rdberg1957 saidI've been noticing a difference between what is written in the topics section regarding nutrition and what members are saying in the forums about weight loss nutrition. Many members are talking about the benefits of a low carb approach while many of the dietitians who write for the topic section, especially H.K. Jones, dis a low carb approach in favor of a low fat, higher carb approach (with low sugar and whole grains). I've tried Weight Watchers and read Dean Ornish--I lost weight 50lbs when I was about 30, remained hungry and regained all the weight . I kept gaining weight and trying low-fat approaches. I ended up at 348lbs. I never tried low carb approaches to weight loss and ultimately had bariatric surgery eight years ago and lost 128lbs. The surgeon recommended a low carb diet of protein, vegetables, small amount of fruit, very little grain. Of course, I love carbs and started reintroducing them after several years and started regaining weight, going from 220-252 over a number of years.

    In April, I started working with a trainer who works with tennis players, and initially tried to track calories and was frustrated with zero progress as far as weight loss goes. I heard someone talk about a ketogenic diet, did some reading which told me that a ketogenic diet (high fat, moderate protein, very low carb) would not be good for me; as part of my bariatric surgery, my gall bladder was removed making it difficult to digest fat. But I decided to go back to the diet my surgeon recommended with some modifications, more fat than recommended by the dietitian associated with the surgeon, but not high fat, moderate protein, lots of vegetables, small amount of fruit, small amount of starchy carbohydrates, no sugar. Results after 1 week: weight loss started, no cravings, food is enjoyable, I can eat out at good restaurants without fear. I am at about 40% fat, 30% protein and 30% carbohydrates. I have plenty of energy for working out and playing tennis. My moods are more level. I am currently at 236lbs and don't anticipate major problems at continuing the weight loss. My trainer has recommended a weight between 200-210 which is actually what my surgeon predicted (207).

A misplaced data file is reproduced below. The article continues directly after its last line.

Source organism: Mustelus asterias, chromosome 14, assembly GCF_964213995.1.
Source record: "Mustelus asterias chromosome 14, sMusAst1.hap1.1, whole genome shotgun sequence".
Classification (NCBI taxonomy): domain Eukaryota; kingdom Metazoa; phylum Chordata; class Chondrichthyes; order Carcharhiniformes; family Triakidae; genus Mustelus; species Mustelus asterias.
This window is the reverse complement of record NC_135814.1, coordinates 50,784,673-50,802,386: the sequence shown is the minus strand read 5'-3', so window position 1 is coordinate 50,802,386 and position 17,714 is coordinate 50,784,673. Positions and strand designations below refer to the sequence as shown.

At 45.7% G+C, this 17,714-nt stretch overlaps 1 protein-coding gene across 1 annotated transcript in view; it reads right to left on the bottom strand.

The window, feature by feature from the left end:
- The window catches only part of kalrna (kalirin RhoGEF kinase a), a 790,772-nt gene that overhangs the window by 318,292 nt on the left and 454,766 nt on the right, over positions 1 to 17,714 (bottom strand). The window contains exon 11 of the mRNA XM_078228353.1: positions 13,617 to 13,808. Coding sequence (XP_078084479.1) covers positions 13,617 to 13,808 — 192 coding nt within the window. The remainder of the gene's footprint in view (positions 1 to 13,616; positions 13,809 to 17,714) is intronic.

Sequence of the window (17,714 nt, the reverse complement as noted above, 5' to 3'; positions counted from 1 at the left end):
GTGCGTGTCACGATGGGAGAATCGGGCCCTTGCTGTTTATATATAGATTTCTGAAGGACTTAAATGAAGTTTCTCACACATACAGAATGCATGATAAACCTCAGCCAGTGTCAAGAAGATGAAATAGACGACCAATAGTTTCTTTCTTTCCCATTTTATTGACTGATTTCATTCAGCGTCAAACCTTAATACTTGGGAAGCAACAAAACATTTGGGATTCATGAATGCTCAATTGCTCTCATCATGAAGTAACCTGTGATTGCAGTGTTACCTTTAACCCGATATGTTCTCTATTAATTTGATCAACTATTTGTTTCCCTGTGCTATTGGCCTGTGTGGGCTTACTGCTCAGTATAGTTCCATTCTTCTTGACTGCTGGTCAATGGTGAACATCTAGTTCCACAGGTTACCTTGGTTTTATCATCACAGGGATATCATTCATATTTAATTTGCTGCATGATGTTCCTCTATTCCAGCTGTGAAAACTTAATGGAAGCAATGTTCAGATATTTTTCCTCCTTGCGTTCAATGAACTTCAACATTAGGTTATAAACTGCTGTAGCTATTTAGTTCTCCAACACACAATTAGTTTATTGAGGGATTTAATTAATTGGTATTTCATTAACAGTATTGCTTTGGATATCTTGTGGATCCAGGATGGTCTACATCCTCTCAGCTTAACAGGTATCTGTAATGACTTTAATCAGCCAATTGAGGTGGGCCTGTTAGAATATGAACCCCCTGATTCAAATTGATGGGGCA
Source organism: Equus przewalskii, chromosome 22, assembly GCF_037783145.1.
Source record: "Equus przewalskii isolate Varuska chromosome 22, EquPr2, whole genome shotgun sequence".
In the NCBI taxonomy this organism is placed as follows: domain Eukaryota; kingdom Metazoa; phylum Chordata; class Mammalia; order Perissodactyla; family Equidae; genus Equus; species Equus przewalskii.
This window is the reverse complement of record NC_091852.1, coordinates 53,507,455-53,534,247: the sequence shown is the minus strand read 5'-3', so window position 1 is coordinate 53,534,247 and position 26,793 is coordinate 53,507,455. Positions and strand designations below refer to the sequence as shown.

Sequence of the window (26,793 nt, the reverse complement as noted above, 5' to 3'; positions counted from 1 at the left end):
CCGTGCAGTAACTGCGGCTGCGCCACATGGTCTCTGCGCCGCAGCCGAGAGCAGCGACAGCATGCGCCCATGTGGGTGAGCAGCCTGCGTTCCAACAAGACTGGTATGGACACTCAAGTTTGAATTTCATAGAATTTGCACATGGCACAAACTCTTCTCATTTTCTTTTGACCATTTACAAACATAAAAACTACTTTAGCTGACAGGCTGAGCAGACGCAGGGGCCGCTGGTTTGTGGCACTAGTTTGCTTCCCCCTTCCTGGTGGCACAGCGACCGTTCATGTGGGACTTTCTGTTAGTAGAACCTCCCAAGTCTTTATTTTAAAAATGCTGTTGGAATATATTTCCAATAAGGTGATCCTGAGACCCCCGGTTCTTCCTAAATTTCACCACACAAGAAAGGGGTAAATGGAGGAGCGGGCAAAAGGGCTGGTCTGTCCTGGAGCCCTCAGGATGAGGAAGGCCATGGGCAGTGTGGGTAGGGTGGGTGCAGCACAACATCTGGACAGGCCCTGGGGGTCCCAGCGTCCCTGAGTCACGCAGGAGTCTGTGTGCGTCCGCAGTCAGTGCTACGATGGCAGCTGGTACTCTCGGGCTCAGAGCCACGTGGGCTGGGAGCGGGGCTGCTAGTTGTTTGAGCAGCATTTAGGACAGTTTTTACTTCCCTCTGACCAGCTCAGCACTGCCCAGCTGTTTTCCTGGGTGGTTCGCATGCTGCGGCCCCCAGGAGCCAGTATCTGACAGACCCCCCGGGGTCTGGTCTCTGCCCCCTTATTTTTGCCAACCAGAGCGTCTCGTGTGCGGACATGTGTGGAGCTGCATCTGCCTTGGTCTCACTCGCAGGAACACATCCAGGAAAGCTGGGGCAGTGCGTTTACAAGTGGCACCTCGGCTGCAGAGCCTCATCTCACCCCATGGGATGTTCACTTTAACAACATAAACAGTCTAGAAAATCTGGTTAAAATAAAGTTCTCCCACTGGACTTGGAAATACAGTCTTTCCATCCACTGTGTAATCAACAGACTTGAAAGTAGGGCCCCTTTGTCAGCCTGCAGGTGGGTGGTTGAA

Articles in the topics session also address sleep and stress as relevant to cravings, I concur. Meditation is also helpful for reducing cravings. Something else which appears to help is eating slowly in a somewhat meditative fashion. When I eat alone, I slow my eating down to give myself 20-30 minutes to eat (also recommended by the surgeon). Instead of eating being a source of tension, it is now a source of relaxation.

    What seems to be working for me is the following:

    1) low carb, moderate fat, moderate protein diet: no cravings, naturally stop when full, no need for snacks because I'm not hungry

    2) getting more sleep + meditation

    3) a good workout plan with supervision (for now) by a trainer.

    I don't believe that anyone is completely right or wrong when it comes to low-carb or low-fat. Some people may do better on low-fat, others on low-carb. My hypothesis is that people who are highly stressed and have difficulty regulating their moods do better on a low-carb diet. That highly stressed people have exaggerated responses to carbs (in some way) and have distressed moods which may be associated with food cravings which makes it difficult to adhere to a low-fat diet. Lowering the carbs, lowers the cravings, especially in combination with good sleep and meditation (yoga, other methods will do). Mood swings decrease. A calorie may be a calorie to you body, but not your brain. It is your brain which regulates responses to stress.

    My questions to forum members who have struggled with weight loss is this: What has worked for you to effect weight loss? What has your diet history been with respect to carbs and fat? What are you doing now to maintain the loss?